Sgt. Deeken told the grand jury that a DNA expert told him that Officer Stockley’s DNA on the gun came from his blood, and that Officer Stockley had no open wounds after the shooting. This suggested the blood had to have been left on weapon the before the shooting, which would be evidence that the gun was planted.
At trial, the same DNA expert said he didn’t tell Sgt. Deeken that Officer Stockley’s blood was on the gun. The DNA expert said that the city’s crime lab could only confirm the presence of DNA, but not its biological source. Officer Stockley had recovered the gun from Smith’s vehicle and unloaded it, and his DNA could have been easily transferred while touching it.
During Sgt. Deeken’s deposition in May, he said he couldn’t remember why he told the grand jury that Officer Stockley’s blood was on the gun.
At trial, Joyce used dashcam footage that showed Officer Stockley rifling through a duffle bag in his back seat after Smith had been shot, and alleged that he had retrieved the supposedly-planted weapon at that time.
Officer Stockley has consistently denied allegations that he planted the weapon, and said that the item he pulled from his duffel bag was actually a package of clotting agent to help stop Smith’s bleeding, the St. Louis Post-Dispatch reported.
When the dashcam video was played back in slow-motion, the top of the clotting packet could be seen in the officer’s hand, Stockley argued in his lawsuit.
Sgt. Deeken also repeatedly told grand jurors that Officer Stockley executed Smith by firing a fifth shot at close range about 22 seconds after he had fired four other shots, the St. Louis Post-Dispatch reported.
The prosecutors used Sgt. Deeken’s theory during the murder trial, and called Officer Stockley’s fifth bullet a “kill shot.” The prosecutors described how a puff of gun smoke that was seen on the police SUV’s dash camera was proof of that fifth “kill shot.”
But a cellphone video clip taken by a nearby business owner showed Officer Elijah Simpson was there when the fifth shot was allegedly fired. Officer Simpson told the grand jury and at trial that he didn’t see or hear any additional shots.
According to the lawsuit, Sgt. Deeken told grand jurors that Smith’s OnStar feature began recording the sounds from inside Smith’s vehicle at the time of the crash, and that the fifth shot was audible on the recording.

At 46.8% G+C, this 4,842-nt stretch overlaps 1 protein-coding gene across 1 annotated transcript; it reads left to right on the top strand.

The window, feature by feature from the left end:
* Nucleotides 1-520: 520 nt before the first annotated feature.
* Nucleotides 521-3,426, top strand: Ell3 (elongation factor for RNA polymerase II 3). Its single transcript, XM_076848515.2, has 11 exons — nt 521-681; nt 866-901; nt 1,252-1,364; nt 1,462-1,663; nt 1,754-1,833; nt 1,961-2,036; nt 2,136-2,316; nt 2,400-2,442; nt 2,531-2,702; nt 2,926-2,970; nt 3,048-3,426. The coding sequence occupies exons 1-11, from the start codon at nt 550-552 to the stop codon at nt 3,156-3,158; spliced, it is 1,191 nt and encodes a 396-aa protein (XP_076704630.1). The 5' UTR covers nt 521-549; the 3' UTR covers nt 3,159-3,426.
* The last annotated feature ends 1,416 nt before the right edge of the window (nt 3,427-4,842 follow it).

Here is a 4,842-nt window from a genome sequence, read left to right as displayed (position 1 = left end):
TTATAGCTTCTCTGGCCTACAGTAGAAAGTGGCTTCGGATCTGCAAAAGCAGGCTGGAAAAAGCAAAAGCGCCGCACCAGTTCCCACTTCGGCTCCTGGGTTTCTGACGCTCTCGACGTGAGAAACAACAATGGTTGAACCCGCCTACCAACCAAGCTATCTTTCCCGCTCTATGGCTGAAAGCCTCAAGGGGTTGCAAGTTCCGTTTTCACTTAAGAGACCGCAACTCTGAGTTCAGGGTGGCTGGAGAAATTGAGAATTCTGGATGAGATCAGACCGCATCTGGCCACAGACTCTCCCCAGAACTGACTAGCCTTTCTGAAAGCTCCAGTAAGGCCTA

But during the trial, prosecutors never mentioned the recording, which actually began well after Smith had been shot and did not contain the sounds Sgt. Deeken claimed were there, the lawsuit alleged.
Sgt. Deeken later claimed that the recording was “poor quality” and suggested that prosecutors not use it during trial, the St. Louis Post-Dispatch reported.
In all, there was no evidence of a “kill shot” besides the “smoke,” which Judge Wilson concluded was nothing more than an exhaled breath in cold air.
Officer Stockley’s attorney, Neil Bruntrager, said that Sgt. Deeken’s testimony was crucial.
“Without Deeken’s testimony, I believe they never would have got an indictment,” Bruntrager said. The indictment gave the case, “integrity that it didn’t deserve. [Prosecutors] gave people an expectation that there was something here when, in fact, there wasn’t.”
“You have in the prosecutor a position of trust when you have a grand jury,” Bruntrager said. “And when you put a witness like Deeken on, you are saying to them, ‘This is believable,’ and they take your lead and they ultimately got an indictment, and I think that’s a violation of the public trust.”
Judge Timothy Wilson acquitted Officer Stockley on Sep. 15, 2017.
Stockley resigned from the St. Louis Police Department in 2013, after he was suspended for 30 days for carrying his personally-owned AK-47 rifle while on duty, the St. Louis Post-Dispatch reported.
Despite his acquittal, Stockley, who now lives in Texas, said that the stigma associated with his indictment has made it difficult for him to find employment.
“Anyone who does a background check and sees that I’ve been charged with murder isn’t going to hire me,” he told the St. Louis Post-Dispatch.
Stockley’s lawsuit requests a judgement of at least $75,000.